‘There you are Mr Tang, some buns as you like them and your tea.’
Tang dipped his hand mechanically into the small basket placed before him and picked up one of the buns. He wasn’t hungry. To take his mind off things, he began by peeling it, getting rid of the excess rice paste from the sides. Without conviction, he took it to his mouth and bit into its sweetened soy core, putting it down on the plate a few moments and crumbs later. As for the tea, it was still scalding hot. He slurped it noisily in little sips in an attempt to cool it down.

His mind kept reminding him of the Order that he was to sign today. Was it on purpose that they chose a ‘Deputy Department Manager’ to place his initials on that text? Shouldn’t that role have gone rather to Bao Yutai, the director of the Regulations and Standards Department, or even to Shan Yunli, the Minister of Industry and Information himself? They obviously wanted to downplay the decision, to pass it off as something inoffensive, mundane, insignificant! It was for that reason that an obscure ‘Deputy Manager’ had been designated.
His title suddenly appeared derisory, ridiculous; worse still, contemptible. This term ‘Deputy Manager’ rang like an insult. They chose him, Tang Jinghua, because he was only a small fish within the Ministry, an obscure civil servant without stature, someone unheard of. Settling the future of computing in the People’s Republic of China deserved better than that! There should have been a high-ranking official implicated, there to carry the full weight of that measure. Tang had the unpleasant impression of losing face.
‘Mr Tang, the mail is on the table,’ announced Yaping in her singing voice.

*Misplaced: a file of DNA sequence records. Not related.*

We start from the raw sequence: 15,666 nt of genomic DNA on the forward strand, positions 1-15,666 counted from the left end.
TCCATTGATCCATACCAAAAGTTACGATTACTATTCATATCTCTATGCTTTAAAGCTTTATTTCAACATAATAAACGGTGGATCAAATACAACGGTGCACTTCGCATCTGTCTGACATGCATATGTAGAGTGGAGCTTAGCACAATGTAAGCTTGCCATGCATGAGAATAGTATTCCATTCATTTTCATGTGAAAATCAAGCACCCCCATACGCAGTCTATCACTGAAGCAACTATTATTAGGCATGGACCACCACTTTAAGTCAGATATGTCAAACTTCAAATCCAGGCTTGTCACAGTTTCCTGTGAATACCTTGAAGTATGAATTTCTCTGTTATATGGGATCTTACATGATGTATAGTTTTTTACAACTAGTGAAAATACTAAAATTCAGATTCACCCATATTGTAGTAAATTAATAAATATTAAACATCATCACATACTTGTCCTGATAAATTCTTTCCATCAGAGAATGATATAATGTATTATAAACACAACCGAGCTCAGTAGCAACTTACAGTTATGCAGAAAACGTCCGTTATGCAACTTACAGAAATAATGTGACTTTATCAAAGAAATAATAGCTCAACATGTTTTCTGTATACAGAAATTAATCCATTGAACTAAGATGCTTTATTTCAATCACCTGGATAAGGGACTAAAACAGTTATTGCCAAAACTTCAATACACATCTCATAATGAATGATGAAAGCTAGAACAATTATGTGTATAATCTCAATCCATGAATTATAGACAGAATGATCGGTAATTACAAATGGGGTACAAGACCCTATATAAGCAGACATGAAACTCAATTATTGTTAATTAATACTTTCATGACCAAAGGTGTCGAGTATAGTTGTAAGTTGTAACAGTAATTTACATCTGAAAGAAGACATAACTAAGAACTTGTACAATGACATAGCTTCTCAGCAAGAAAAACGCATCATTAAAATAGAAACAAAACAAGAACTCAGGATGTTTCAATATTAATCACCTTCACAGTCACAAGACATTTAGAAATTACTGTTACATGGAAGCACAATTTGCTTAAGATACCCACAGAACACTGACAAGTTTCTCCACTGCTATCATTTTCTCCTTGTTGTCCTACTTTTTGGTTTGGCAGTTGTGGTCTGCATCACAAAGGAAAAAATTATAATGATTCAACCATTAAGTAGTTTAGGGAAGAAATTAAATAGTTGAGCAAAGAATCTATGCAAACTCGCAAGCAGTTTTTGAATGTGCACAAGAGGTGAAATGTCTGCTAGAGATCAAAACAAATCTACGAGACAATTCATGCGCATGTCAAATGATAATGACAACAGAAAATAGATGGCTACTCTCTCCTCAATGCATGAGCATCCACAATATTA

It was 8:45; he had to get down to work and prepare tomorrow’s meeting …
His gaze turned across the window and settled on the pedestrians holding their umbrellas, waiting for the traffic lights to change, on the cars advancing slowly along the main avenue, casting sprays of water. He watched water droplets on the window falling slowly, crossing other drops in their path to fuse into one, swell and form rivulets running down to the bottom of the window.

The exact agenda for the meeting had been kept secret. The top directors of the ministries, institutes and public organisations who had been invited to participate knew nothing of the true reason for their presence. And even Tang himself had only been informed three days earlier by his director, Bao Yutai. Few people were in the know. The authorities had been successful in masking their intentions until the very last moment, following the precepts of Sun Zi, as revealed in his book on ‘The Art of War’. This was indeed the lightning about to strike the enemy. Tang shuddered.
The matter had been taken from him at the beginning of summer and passed through to other hands. It had obviously become a major issue that rose above Tang. He turned his attention to the docket, seeking to recollect the main stages of this affair. He would no doubt need all this information for tomorrow’s meeting. He went through the summarising notes he had drafted for his department head. He stopped at one of them. It concerned ‘The History of Microsoft’s presence in China’, as its title showed in large a black characters. Tang read it, sitting up in his chair, hardly interrupted by the thoughts scurrying in the recesses of his mind.

‘Microsoft’s implantation: a bad start.

Microsoft began by opening an office in Beijing in 1992. Right from that time, the Middle Empire was regarded as a potential goldmine. But the American giant was so confident of its power that it did not care about respecting local culture and customs. In its drive, it makes a succession of errors. Almost all the managers of its Beijing office initially came from the province of Taiwan, as did the ‘localised’ version of Windows, designated P-Win. While China had simplified and reformed its alphabet back in the 1950s, Microsoft proposed software that used ancient characters no longer employed outside Taiwan and Hong Kong!’
This diplomatic faux pas, not to call it a gaffe, was a dismal way to start. ‘Let’s move on,’ said Tang to himself.

Offended, the Chinese government consequently refused the sale of Windows, and declared that it did not want to fall into a situation of monopoly identical to what was going on in Western countries. From then on, the Ministry of Electronics Industry indicated would decide by Order what was to become the standard for computer operating systems. The country already had its own software, ‘Chinese Star,’ and the major Chinese computer companies privileged the development of the local industry to fight against the American domination.